#lon=,,,140,139,140.8,137,135.5,141.2,132.5,134,130.4,127.6 → longitude of the station
#lat=,,,35,38,38.25,35.2,34.6,43,34.4,34.3,33.5,26.2 → latitude of the station
- Observation data sample in Japan: Temperature, Precipitation
In-browser parameter settings
- Set the desired value for "Initial date." The relevant values for "Forecast period" (the start and end dates) will automatically appear in the next pull-down column.
- Set "Forecast period" to create a guidance forecast. Select the date with the range between the start and end dates of the target period.
- Set the desired "Predictor" elements from the pull-down menu. Up to three elements can be input starting from the left (Nos. 1∼3).
- Upload the relevant past observation CSV file.
- Click "Submit."
Figures and data
- After background calculation, four figures will appear on the screen.
- The upper-left figure shows a tercile probability map for the selected forecast period.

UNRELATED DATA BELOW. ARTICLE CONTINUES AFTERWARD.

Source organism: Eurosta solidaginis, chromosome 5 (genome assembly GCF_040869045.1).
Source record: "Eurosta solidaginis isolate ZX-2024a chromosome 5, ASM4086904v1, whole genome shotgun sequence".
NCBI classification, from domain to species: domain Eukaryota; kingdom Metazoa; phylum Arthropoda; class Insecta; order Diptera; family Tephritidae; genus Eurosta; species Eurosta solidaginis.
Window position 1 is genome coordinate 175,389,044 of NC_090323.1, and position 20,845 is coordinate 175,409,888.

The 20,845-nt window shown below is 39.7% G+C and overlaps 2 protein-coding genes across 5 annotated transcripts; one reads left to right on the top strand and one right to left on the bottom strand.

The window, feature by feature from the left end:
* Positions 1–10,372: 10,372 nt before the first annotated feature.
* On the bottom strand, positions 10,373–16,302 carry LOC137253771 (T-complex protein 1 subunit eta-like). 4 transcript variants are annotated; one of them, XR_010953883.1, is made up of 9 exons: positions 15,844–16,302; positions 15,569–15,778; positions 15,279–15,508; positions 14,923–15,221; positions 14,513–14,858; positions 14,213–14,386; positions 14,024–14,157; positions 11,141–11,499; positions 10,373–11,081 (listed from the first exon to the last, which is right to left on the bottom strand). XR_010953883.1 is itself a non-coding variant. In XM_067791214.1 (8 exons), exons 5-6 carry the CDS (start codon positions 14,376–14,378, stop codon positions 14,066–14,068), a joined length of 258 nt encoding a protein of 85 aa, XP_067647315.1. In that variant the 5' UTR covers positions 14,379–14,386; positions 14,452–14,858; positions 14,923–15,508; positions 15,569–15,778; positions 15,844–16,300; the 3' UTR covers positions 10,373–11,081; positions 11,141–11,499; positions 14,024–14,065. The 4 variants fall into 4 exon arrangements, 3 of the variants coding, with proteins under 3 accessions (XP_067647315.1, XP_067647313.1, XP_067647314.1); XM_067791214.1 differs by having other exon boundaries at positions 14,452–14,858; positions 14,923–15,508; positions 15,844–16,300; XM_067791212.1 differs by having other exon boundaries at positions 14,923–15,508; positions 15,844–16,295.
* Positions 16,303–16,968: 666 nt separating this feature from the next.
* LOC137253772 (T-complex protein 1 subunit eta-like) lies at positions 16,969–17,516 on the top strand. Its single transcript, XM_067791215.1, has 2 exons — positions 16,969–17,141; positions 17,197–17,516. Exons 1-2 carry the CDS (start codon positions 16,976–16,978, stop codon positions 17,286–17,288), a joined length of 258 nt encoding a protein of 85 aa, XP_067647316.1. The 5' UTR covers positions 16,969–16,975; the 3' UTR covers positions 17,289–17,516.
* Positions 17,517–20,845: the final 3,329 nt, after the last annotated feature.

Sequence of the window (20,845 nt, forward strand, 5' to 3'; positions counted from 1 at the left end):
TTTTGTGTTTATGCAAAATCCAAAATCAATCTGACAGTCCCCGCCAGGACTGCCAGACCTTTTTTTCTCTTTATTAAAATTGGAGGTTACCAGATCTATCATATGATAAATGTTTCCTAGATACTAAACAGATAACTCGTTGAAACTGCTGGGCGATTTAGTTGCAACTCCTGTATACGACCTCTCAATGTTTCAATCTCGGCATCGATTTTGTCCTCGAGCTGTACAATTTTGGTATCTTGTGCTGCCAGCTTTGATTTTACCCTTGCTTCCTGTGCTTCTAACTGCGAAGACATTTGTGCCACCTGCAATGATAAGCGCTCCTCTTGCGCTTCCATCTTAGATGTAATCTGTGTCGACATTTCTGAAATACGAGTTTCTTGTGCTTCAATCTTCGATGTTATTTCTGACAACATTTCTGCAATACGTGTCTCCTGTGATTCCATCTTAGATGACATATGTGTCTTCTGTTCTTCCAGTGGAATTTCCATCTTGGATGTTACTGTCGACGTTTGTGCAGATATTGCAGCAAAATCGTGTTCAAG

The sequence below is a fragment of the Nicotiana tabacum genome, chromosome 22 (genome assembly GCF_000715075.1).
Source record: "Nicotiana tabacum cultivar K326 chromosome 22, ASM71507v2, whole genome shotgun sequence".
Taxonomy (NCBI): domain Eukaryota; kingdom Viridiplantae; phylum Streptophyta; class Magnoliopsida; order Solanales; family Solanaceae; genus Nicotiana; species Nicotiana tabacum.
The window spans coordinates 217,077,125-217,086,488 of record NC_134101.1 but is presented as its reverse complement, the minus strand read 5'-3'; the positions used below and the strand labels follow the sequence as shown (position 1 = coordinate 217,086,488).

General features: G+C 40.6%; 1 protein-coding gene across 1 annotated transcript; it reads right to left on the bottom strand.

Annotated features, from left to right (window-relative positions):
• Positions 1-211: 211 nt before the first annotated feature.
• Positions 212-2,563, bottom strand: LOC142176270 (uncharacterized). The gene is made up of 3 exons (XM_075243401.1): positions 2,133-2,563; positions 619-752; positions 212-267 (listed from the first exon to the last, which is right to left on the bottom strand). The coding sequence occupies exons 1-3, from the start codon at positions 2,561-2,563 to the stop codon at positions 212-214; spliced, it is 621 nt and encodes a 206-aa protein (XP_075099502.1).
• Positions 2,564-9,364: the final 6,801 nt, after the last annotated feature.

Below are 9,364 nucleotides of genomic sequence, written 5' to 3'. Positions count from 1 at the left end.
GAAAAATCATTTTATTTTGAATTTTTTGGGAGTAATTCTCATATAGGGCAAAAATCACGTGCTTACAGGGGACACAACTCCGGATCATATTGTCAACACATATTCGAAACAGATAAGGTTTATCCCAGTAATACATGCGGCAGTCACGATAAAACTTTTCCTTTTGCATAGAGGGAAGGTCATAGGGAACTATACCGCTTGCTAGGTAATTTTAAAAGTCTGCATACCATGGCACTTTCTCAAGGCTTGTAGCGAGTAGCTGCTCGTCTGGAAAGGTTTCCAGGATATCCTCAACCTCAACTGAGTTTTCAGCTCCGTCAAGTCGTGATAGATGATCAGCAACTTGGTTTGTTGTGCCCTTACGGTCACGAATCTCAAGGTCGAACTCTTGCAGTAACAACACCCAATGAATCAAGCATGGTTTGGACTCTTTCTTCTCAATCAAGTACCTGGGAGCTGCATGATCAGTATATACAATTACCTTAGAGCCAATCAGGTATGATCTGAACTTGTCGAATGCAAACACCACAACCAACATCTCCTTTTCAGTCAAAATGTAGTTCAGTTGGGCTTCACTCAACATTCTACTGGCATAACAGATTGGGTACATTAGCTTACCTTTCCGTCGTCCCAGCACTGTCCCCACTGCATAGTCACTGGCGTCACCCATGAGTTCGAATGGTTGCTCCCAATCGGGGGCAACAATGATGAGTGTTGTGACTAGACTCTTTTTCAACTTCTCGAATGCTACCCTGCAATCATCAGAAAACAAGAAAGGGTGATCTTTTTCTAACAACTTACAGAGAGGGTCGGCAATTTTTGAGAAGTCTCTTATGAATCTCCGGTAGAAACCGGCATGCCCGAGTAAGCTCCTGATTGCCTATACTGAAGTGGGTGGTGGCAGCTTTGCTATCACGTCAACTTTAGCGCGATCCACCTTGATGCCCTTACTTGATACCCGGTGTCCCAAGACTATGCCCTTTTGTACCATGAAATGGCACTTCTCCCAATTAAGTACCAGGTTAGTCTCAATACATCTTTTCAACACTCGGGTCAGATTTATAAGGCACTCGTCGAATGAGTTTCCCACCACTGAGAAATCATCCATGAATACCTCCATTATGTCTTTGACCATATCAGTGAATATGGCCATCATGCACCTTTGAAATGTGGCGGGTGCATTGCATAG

Warm- and cold-colored markers denote warmer- and colder-than-normal values for temperature forecasts, respectively.
Green and orange markers denote wetter- and drier-than-normal values for precipitation forecasts, respectively.
- The upper-right figure shows tercile probability (color bars) at stations.
- The lower-left figure shows an inter-annual time-series representation of tercile probability for the verification period (cumulative bar chart) at stations.
Coefficients of correlation for two or three selected predictor elements are displayed on top of the figure to allow checking for possible predictor multi-collinearity (see Predictor combination and multi-collinearity issues for details).
- The lower-right figure shows a reliability diagram with reliability (red lines) and forecast frequency (green bars).
Brier skill score (BSS), anomaly correlation coefficient (ACC) and Akaike's information criterion (AIC, see Appendix) data are also shown in the figure.